The nonmoving party may not simply rely on the pleadings, however, but must produce significant probative evidence supporting its claim that a genuine issue of material fact exists. TW Elec Serv v Pacific Elec Contractors Ass'n, 809 F2d 626, 630 (9th Cir 1987). The evidence presented by the nonmoving party "is to be believed, and all justifiable inferences are to be drawn in his favor." Anderson, 477 US at 255. "[T]he judge's function is not himself to weigh the evidence and determine the truth of the matter but to determine whether there is a genuine issue for trial." Id at 249.


Plaintiff's first claim is for excessive force and discrimination on the basis of ethnicity. To the extent the claim addresses discrimination on the basis of ethnicity, defendants are entitled to summary judgment. Although Rosengren asked plaintiff his ethnicity, and may have done so in an intemperate way, a defendant does not discriminate on the basis of ethnicity without taking some action because of plaintiff's ethnicity. Plaintiff offers no evidence that any of Rosengren's actions were taken on account of plaintiff's ethnicity.

Plaintiff's claim of excessive force is a different matter. This case has a quintessential dispute of material fact: The events surrounding Rosengren's handcuffing of plaintiff are hotly disputed. Plaintiff says he was contorted and put in extreme pain; Rosengren insists that he never used more force than necessary. Plaintiff claims he was upset, but compliant; Rosengren maintains plaintiff was belligerent and resisted arrest. In short, plaintiff's version of events -- which must be taken in the light most favorable to him on defendants' motion for summary judgment --could reasonably be viewed as involving objectively unreasonable force.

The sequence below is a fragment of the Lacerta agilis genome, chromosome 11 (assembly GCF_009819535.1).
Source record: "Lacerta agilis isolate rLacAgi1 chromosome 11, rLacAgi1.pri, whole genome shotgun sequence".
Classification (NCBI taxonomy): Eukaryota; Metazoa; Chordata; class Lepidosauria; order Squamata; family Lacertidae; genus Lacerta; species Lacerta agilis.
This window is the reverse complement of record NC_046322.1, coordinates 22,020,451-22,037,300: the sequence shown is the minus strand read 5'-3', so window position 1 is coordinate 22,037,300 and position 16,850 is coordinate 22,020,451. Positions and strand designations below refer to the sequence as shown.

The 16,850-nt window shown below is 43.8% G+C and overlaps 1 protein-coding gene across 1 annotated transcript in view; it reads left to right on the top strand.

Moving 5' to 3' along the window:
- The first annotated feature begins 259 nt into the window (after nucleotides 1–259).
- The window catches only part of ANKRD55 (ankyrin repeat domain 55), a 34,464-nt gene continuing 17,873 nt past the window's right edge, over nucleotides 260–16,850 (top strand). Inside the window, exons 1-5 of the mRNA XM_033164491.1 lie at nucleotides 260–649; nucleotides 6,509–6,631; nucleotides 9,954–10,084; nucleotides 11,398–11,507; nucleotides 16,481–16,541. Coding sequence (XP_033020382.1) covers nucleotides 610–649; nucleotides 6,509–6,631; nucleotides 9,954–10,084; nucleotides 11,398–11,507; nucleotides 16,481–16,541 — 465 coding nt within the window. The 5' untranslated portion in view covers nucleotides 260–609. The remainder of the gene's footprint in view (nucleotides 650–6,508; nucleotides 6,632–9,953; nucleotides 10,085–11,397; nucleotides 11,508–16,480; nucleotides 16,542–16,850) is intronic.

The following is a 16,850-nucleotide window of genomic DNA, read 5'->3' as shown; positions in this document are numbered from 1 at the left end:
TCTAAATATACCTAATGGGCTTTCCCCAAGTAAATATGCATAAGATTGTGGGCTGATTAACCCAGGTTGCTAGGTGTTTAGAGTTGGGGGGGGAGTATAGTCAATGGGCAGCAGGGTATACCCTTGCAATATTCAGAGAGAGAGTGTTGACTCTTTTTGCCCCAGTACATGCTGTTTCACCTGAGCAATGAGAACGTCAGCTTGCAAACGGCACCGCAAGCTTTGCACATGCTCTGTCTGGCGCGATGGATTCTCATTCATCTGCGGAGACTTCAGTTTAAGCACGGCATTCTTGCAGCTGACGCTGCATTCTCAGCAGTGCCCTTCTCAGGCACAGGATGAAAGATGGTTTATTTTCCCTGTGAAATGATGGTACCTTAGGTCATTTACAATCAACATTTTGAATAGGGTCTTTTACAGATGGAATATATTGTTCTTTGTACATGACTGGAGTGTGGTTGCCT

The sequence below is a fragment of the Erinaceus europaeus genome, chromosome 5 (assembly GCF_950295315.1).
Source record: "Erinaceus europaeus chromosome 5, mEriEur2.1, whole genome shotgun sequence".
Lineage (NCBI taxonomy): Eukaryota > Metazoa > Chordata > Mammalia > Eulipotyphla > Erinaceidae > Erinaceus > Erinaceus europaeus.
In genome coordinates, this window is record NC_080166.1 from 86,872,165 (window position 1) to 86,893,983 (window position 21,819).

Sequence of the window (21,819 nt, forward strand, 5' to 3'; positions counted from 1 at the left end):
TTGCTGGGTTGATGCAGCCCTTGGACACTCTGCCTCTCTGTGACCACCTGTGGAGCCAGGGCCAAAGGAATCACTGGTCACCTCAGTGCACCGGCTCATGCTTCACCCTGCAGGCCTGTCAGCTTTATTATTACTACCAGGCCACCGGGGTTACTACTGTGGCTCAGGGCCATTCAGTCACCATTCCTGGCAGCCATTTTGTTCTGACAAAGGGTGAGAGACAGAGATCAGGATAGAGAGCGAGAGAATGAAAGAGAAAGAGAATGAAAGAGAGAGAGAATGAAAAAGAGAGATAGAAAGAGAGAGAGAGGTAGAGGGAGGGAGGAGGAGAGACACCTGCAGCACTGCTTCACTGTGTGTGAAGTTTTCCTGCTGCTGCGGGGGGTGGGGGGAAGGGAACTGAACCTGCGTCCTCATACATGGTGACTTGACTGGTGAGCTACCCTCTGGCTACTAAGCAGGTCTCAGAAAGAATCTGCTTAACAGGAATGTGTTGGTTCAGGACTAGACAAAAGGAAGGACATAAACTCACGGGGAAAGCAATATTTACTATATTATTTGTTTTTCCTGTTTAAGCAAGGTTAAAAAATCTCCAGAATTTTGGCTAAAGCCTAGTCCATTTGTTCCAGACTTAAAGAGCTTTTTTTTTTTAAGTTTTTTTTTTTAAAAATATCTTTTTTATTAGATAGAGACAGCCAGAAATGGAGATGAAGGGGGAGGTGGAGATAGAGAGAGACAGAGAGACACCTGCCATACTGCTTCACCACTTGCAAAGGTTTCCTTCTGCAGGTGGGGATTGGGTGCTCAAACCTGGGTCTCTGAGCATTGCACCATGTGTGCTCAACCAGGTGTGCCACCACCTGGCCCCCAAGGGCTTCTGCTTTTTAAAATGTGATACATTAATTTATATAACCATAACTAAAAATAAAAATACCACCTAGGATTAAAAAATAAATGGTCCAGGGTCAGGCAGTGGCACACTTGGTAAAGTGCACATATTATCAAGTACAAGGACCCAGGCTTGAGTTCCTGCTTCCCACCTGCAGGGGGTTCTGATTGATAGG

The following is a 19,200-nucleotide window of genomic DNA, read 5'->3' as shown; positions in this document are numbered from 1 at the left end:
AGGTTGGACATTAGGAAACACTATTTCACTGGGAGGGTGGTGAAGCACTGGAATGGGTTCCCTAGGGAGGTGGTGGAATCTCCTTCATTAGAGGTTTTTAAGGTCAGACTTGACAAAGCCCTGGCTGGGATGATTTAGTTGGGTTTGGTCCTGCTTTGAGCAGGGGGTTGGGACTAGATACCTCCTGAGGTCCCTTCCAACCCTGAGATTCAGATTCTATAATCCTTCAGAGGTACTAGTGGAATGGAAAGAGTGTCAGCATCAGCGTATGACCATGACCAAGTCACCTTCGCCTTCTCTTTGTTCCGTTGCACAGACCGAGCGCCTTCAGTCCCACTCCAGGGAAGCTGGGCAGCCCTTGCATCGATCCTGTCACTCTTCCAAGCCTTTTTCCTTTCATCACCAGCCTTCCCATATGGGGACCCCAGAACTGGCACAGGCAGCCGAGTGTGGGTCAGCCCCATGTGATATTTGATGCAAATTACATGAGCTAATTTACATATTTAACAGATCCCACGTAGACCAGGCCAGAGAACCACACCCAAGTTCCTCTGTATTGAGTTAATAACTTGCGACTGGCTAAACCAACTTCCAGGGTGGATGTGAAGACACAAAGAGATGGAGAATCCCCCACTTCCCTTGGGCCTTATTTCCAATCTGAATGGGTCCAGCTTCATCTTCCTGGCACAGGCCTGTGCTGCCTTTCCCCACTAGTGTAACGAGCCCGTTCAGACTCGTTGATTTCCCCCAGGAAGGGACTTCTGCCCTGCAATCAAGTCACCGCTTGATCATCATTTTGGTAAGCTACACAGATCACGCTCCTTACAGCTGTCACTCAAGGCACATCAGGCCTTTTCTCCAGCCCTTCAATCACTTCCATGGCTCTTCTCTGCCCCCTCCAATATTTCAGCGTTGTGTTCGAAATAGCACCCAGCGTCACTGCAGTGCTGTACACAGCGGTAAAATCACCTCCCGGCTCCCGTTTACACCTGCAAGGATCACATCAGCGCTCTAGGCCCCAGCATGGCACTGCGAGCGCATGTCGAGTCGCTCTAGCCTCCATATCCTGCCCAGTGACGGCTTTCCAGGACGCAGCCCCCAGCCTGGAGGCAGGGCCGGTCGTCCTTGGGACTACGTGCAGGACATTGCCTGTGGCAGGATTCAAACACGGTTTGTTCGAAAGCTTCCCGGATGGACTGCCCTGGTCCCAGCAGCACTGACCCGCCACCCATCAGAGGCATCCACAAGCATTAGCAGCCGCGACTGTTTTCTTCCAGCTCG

"[T]he inquiry as to whether officers are entitled to qualified immunity is the same as the inquiry on the merits of the excessive force claim." Alexander v County of Los Angeles, 64 F3d 1315, 1322 (9th Cir 1995) (citing Scott v Henrich, 39 F3d 912, 914 (9th Cir 1994)). "Although reasonableness is normally a jury question, 'defendants can still win on summary judgment if the district court concludes, after resolving all facts in favor of the plaintiff, that the officer's use of force was objectively reasonable under the circumstances.'" Alexander, 64 F3d at 1322 (citing Scott, 39 F3d at 914).

The Ninth Circuit has denied qualified immunity under disputed factual circumstances much like the ones here. For example, in Palmer v Sanderson, 9 F3d 1433 (9th Cir 1993), the court of appeals confronted a case where an elderly plaintiff (Sanders) was tightly handcuffed by an arresting officer (Sanderson):